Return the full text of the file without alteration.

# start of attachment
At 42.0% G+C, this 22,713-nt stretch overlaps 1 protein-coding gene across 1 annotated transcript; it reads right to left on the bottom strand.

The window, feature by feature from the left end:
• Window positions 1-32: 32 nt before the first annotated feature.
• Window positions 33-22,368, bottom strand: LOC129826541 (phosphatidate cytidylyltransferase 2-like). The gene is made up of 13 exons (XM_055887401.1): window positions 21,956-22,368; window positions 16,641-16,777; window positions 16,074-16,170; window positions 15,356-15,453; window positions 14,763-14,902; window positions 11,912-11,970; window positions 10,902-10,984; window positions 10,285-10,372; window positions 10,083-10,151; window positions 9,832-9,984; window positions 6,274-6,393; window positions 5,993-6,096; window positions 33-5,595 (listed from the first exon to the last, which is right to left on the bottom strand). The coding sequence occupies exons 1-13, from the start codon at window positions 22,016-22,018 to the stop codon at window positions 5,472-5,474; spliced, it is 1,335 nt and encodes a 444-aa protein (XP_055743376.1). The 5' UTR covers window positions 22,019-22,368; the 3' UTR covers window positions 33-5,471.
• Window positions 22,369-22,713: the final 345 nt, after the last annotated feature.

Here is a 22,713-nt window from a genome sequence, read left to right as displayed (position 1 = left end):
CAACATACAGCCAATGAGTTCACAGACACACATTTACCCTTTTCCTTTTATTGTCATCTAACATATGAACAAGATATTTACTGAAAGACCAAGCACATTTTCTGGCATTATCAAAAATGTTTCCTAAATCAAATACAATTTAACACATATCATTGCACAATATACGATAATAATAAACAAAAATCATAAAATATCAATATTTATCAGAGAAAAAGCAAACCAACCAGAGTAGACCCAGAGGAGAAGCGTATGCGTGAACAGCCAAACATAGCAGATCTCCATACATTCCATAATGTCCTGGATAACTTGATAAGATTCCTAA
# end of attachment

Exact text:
At 42.0% G+C, this 22,713-nt stretch overlaps 1 protein-coding gene across 1 annotated transcript; it reads right to left on the bottom strand.

The window, feature by feature from the left end:
• Window positions 1-32: 32 nt before the first annotated feature.
• Window positions 33-22,368, bottom strand: LOC129826541 (phosphatidate cytidylyltransferase 2-like). The gene is made up of 13 exons (XM_055887401.1): window positions 21,956-22,368; window positions 16,641-16,777; window positions 16,074-16,170; window positions 15,356-15,453; window positions 14,763-14,902; window positions 11,912-11,970; window positions 10,902-10,984; window positions 10,285-10,372; window positions 10,083-10,151; window positions 9,832-9,984; window positions 6,274-6,393; window positions 5,993-6,096; window positions 33-5,595 (listed from the first exon to the last, which is right to left on the bottom strand). The coding sequence occupies exons 1-13, from the start codon at window positions 22,016-22,018 to the stop codon at window positions 5,472-5,474; spliced, it is 1,335 nt and encodes a 444-aa protein (XP_055743376.1). The 5' UTR covers window positions 22,019-22,368; the 3' UTR covers window positions 33-5,471.
• Window positions 22,369-22,713: the final 345 nt, after the last annotated feature.

Here is a 22,713-nt window from a genome sequence, read left to right as displayed (position 1 = left end):
CAACATACAGCCAATGAGTTCACAGACACACATTTACCCTTTTCCTTTTATTGTCATCTAACATATGAACAAGATATTTACTGAAAGACCAAGCACATTTTCTGGCATTATCAAAAATGTTTCCTAAATCAAATACAATTTAACACATATCATTGCACAATATACGATAATAATAAACAAAAATCATAAAATATCAATATTTATCAGAGAAAAAGCAAACCAACCAGAGTAGACCCAGAGGAGAAGCGTATGCGTGAACAGCCAAACATAGCAGATCTCCATACATTCCATAATGTCCTGGATAACTTGATAAGATTCCTAA